Newer Intel and AMD x86 and x64 processors provide support for Advanced Encryption Standard (AES) cipher operations within their instruction set; these are known as AES-NI instructions. The purpose of this project is to use AES-NI instructions when possible in order to speed up AES encryption and decryption.
Externally visible behavior
The build system will automatically detect whether AES-NI support can be compiled, on platforms which can support it. The --disable-aesni configure flag will prevent AES-NI support from being built; the --enable-aesni flag will trigger an error if AES-NI support cannot be built.
When AES-NI support is enabled at build time, both the regular C implementation of AES and the assembly implementation using AES-NI instructions will be built. At runtime, the AES-NI version will be used if a runtime check for AES-NI support succeeds, and the C version will be used if it does not.
If the OpenSSL or NSS crypto back end is selected at build time, there will be no changes (using AES-NI instructions or not will be the responsibility of the underlying crypto library).
Intel provides a sample implementation of assembly routines using AES-NI instructions, called the Intel AESNI Sample Library, which is released under a 3-clause BSD license. The assembly functions in this library provide key expansion functions for 128-bit, 192-bit, and 256-bit encryption and decryption keys, and in-place ECB, CBC, and CTR encryption and decryption functions for each of those key sizes.
The krb5 AES encryption provider accepts a chain of iov structures to be encrypted or decrypted in-place. Plaintext or ciphertext blocks may cross the boundaries of IOVs, forcing copies for individual blocks at the IOV boundaries. But for the case where an IOV contains many contiguous blocks, the highest efficiency will come from invoking the assembly CBC encryption or decryption function across those blocks. To that end, two preparatory steps are required:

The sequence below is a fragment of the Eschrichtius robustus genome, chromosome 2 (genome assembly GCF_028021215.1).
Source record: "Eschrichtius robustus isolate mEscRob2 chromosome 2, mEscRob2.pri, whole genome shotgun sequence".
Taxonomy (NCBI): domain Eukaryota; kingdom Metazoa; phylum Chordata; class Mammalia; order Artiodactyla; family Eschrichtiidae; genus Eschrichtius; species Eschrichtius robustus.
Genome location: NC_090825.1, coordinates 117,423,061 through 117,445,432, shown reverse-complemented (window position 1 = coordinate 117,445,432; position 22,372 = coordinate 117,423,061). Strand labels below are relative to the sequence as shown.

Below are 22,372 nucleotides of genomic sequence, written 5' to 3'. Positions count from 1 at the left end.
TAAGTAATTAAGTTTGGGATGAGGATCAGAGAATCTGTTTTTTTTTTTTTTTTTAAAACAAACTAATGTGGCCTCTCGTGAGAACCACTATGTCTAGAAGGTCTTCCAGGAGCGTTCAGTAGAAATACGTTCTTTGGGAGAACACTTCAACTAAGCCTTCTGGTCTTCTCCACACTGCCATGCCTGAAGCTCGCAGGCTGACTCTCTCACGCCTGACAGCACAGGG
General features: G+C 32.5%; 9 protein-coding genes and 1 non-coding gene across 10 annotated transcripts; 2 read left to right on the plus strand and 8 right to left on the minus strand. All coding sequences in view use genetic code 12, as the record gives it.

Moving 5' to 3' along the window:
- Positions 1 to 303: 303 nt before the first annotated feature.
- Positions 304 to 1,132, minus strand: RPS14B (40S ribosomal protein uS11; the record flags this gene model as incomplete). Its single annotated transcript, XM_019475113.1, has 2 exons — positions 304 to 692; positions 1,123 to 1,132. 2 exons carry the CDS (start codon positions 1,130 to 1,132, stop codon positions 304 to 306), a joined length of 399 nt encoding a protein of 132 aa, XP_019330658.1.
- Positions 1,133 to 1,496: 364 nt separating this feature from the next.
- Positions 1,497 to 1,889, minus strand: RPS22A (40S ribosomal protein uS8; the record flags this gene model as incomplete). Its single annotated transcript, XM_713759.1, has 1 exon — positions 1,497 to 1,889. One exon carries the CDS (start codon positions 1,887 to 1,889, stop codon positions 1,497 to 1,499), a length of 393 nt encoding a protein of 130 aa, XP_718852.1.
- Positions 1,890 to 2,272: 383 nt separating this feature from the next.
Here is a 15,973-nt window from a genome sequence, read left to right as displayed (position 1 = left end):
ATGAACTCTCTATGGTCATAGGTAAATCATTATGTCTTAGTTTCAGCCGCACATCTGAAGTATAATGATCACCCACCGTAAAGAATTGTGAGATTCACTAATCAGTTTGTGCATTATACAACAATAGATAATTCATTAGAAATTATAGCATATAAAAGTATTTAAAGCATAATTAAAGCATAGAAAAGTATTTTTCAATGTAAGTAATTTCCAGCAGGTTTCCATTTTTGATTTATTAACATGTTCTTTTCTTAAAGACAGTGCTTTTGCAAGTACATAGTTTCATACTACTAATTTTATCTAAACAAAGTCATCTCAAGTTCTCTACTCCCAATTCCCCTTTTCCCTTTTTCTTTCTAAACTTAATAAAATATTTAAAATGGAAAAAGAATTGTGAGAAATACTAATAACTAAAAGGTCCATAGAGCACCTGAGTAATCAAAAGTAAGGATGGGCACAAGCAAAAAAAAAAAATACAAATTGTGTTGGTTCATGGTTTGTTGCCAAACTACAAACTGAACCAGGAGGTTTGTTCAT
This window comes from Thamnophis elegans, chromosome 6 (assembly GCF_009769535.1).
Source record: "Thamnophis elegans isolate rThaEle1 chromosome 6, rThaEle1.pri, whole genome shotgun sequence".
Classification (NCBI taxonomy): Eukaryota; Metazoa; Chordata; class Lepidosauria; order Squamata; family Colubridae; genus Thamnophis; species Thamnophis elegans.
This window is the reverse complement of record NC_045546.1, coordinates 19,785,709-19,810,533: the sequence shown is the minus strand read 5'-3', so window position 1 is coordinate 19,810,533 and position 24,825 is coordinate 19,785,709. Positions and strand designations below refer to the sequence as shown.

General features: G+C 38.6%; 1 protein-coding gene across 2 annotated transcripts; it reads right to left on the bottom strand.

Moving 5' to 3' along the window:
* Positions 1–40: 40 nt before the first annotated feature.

1. Alter the crypto IOV helpers to support accessing a sequence of contiguous blocks within an IOV. The IOV crypto helpers are currently more complicated than necessary due to past attempts at supporting CCM-mode enctypes; this project will rewrite them to be simpler from the caller's perspective.
2. Rewrite the builtin AES enc provider to use in-place CBC encryption and decryption as its fundamental primitives. At the same time, factor out all access to the cached key schedule so that helper functions can be used as an integration point for using AES-NI primitives.
The assembly sources from the Intel sample library will be imported and modified to (a) remove the functions we don't need (functions using 192-bit encryption keys and ECB-mode and CTR-mode enryption and decryption functions), and (b) use %defines to rename the functions we do need to use a k5_ prefix.
In configure.in, if AES-NI support is not explicitly disabled with --disable-aesni, we will enable build-time support for AES-NI if we find that all of the following are true:
- We are building for an i686 or x86_64 host.
- The yasm command is present.
- The cpuid.h header is present.
An assembly file and yasm flags will be selected based on the host platform, and the AESNI symbol will be defined.
If the AESNI symbol is defined, the AES enc provider will:
- When the key schedule cache is instantiated, use __get_cpuid() (from cpuid.h) to detect whether AES-NI instructions are supported and set a flag in the cache structure.
- If the AES-NI support flag is set in the key schedule cache structure, use the Intel assembly functions for key expansion, encryption, and decryption.
If the AESNI symbol is not defined, the helper functions to invoke the Intel assembly functions will be #defined away.
Informal testing suggests that using AES-NI improves encryption and decryption speed substantially (perhaps 140%) for large payloads, but only by a small amount (perhaps 10%) for small payloads where overhead dominates.
The k5crypto library is already covered by extensive automated tests.
The --disable-aesni flag will be documented in doing_build.rst.
- The AES-based encryption types will use AES-NI instructions when possible for improved performance.